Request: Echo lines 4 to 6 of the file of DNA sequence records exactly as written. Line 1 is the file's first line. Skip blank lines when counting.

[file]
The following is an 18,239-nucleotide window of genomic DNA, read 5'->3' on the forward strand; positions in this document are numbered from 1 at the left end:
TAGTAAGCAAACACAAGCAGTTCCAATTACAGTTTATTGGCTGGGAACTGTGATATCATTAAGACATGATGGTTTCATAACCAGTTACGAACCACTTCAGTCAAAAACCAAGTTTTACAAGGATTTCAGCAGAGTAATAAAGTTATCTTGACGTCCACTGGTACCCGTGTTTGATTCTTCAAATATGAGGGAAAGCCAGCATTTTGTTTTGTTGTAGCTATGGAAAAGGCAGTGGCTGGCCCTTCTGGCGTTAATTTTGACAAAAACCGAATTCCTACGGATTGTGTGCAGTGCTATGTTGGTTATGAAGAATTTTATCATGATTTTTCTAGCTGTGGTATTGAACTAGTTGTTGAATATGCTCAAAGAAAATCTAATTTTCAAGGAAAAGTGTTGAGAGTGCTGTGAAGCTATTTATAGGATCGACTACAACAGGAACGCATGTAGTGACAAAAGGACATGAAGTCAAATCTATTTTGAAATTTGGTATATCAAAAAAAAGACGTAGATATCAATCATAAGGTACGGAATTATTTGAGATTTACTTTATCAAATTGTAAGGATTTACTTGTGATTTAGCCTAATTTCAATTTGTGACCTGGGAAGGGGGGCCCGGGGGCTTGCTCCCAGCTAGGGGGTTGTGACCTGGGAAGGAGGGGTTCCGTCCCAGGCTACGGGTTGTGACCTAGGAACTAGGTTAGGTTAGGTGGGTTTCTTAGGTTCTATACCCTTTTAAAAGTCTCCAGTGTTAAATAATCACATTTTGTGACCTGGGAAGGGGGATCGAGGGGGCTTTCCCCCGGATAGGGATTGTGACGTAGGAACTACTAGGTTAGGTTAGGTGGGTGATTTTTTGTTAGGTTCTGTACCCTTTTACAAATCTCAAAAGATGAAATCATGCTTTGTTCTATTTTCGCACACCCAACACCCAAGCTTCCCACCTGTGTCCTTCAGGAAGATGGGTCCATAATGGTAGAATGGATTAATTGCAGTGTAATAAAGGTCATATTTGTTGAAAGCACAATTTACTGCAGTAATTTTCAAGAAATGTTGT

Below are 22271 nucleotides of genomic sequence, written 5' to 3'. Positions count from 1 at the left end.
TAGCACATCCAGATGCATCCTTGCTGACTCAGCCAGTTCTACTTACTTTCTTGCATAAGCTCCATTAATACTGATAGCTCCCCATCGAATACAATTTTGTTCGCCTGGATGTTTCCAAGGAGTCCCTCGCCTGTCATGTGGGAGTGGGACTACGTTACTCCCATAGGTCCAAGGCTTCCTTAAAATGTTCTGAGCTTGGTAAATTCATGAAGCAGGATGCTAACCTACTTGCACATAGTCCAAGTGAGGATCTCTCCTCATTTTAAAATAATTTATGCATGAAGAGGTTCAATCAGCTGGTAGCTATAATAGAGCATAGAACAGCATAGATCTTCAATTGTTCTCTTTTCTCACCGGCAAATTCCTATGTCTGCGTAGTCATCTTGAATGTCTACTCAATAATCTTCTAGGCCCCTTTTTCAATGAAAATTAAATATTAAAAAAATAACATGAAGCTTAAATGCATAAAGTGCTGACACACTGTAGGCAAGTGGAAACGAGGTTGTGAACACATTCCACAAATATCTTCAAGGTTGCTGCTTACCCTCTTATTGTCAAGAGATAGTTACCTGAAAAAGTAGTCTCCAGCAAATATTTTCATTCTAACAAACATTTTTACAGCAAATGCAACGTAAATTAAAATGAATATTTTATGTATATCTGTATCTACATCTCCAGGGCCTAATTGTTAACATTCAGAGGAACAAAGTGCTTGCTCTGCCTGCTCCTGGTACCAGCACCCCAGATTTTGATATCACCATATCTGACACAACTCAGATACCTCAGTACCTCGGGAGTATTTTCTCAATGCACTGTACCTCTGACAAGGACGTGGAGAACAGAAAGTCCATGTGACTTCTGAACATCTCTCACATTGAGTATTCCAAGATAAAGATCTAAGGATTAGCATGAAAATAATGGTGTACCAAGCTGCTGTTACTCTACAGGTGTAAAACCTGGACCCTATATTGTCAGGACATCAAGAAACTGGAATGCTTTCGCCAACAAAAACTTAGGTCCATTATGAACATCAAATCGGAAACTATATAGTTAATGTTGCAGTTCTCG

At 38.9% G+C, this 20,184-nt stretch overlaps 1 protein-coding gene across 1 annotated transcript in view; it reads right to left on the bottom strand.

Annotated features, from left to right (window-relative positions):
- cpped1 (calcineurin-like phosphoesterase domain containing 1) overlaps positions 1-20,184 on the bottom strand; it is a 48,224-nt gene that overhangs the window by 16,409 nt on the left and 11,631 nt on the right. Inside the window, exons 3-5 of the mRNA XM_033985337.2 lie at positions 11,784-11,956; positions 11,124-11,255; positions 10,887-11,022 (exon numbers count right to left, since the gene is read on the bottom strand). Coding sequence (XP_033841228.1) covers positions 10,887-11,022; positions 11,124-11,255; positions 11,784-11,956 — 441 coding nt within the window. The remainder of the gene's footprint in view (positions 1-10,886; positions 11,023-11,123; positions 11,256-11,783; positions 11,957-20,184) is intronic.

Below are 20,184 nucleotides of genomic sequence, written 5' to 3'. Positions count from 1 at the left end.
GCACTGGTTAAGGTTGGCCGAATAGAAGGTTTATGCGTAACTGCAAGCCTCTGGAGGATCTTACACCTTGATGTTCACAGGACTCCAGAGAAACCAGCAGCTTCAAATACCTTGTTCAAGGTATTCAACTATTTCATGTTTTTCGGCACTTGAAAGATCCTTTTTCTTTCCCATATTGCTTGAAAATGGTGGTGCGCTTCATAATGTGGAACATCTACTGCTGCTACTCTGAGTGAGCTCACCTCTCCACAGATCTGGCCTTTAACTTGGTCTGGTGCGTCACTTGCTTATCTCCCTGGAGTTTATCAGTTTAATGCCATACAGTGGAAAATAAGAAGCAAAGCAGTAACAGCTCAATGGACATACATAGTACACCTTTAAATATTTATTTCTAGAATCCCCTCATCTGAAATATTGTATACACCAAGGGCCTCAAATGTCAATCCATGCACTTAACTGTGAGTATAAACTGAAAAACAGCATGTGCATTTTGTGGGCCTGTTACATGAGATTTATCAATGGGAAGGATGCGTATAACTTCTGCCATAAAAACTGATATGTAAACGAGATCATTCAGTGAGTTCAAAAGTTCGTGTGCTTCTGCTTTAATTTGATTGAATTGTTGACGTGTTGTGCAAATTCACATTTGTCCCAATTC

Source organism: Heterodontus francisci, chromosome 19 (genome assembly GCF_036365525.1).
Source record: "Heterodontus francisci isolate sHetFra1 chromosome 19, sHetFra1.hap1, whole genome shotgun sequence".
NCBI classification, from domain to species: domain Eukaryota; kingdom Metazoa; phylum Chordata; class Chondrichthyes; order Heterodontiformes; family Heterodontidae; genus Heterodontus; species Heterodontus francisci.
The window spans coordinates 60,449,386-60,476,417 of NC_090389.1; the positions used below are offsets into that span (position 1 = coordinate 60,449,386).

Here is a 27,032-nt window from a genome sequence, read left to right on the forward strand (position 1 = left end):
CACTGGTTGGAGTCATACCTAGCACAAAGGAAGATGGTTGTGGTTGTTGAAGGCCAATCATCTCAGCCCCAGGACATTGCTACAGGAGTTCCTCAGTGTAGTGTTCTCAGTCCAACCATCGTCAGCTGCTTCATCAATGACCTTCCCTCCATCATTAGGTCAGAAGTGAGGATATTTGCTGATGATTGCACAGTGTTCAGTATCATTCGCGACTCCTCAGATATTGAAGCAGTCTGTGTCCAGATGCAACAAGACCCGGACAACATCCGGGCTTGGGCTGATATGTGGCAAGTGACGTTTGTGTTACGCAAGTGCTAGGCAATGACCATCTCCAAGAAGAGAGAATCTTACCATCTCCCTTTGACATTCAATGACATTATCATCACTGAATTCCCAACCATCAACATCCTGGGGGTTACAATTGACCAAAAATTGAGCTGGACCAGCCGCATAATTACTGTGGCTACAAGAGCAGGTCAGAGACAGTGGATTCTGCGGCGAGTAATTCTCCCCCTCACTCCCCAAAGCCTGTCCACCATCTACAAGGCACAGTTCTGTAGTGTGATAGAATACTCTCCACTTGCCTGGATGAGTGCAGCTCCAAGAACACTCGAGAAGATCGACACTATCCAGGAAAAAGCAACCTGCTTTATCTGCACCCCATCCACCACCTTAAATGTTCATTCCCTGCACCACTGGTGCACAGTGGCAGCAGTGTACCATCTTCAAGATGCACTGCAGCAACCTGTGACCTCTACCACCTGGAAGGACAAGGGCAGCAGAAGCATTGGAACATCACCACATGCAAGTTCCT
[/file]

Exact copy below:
TAGCACATCCAGATGCATCCTTGCTGACTCAGCCAGTTCTACTTACTTTCTTGCATAAGCTCCATTAATACTGATAGCTCCCCATCGAATACAATTTTGTTCGCCTGGATGTTTCCAAGGAGTCCCTCGCCTGTCATGTGGGAGTGGGACTACGTTACTCCCATAGGTCCAAGGCTTCCTTAAAATGTTCTGAGCTTGGTAAATTCATGAAGCAGGATGCTAACCTACTTGCACATAGTCCAAGTGAGGATCTCTCCTCATTTTAAAATAATTTATGCATGAAGAGGTTCAATCAGCTGGTAGCTATAATAGAGCATAGAACAGCATAGATCTTCAATTGTTCTCTTTTCTCACCGGCAAATTCCTATGTCTGCGTAGTCATCTTGAATGTCTACTCAATAATCTTCTAGGCCCCTTTTTCAATGAAAATTAAATATTAAAAAAATAACATGAAGCTTAAATGCATAAAGTGCTGACACACTGTAGGCAAGTGGAAACGAGGTTGTGAACACATTCCACAAATATCTTCAAGGTTGCTGCTTACCCTCTTATTGTCAAGAGATAGTTACCTGAAAAAGTAGTCTCCAGCAAATATTTTCATTCTAACAAACATTTTTACAGCAAATGCAACGTAAATTAAAATGAATATTTTATGTATATCTGTATCTACATCTCCAGGGCCTAATTGTTAACATTCAGAGGAACAAAGTGCTTGCTCTGCCTGCTCCTGGTACCAGCACCCCAGATTTTGATATCACCATATCTGACACAACTCAGATACCTCAGTACCTCGGGAGTATTTTCTCAATGCACTGTACCTCTGACAAGGACGTGGAGAACAGAAAGTCCATGTGACTTCTGAACATCTCTCACATTGAGTATTCCAAGATAAAGATCTAAGGATTAGCATGAAAATAATGGTGTACCAAGCTGCTGTTACTCTACAGGTGTAAAACCTGGACCCTATATTGTCAGGACATCAAGAAACTGGAATGCTTTCGCCAACAAAAACTTAGGTCCATTATGAACATCAAATCGGAAACTATATAGTTAATGTTGCAGTTCTCG

At 38.9% G+C, this 20,184-nt stretch overlaps 1 protein-coding gene across 1 annotated transcript in view; it reads right to left on the bottom strand.

Annotated features, from left to right (window-relative positions):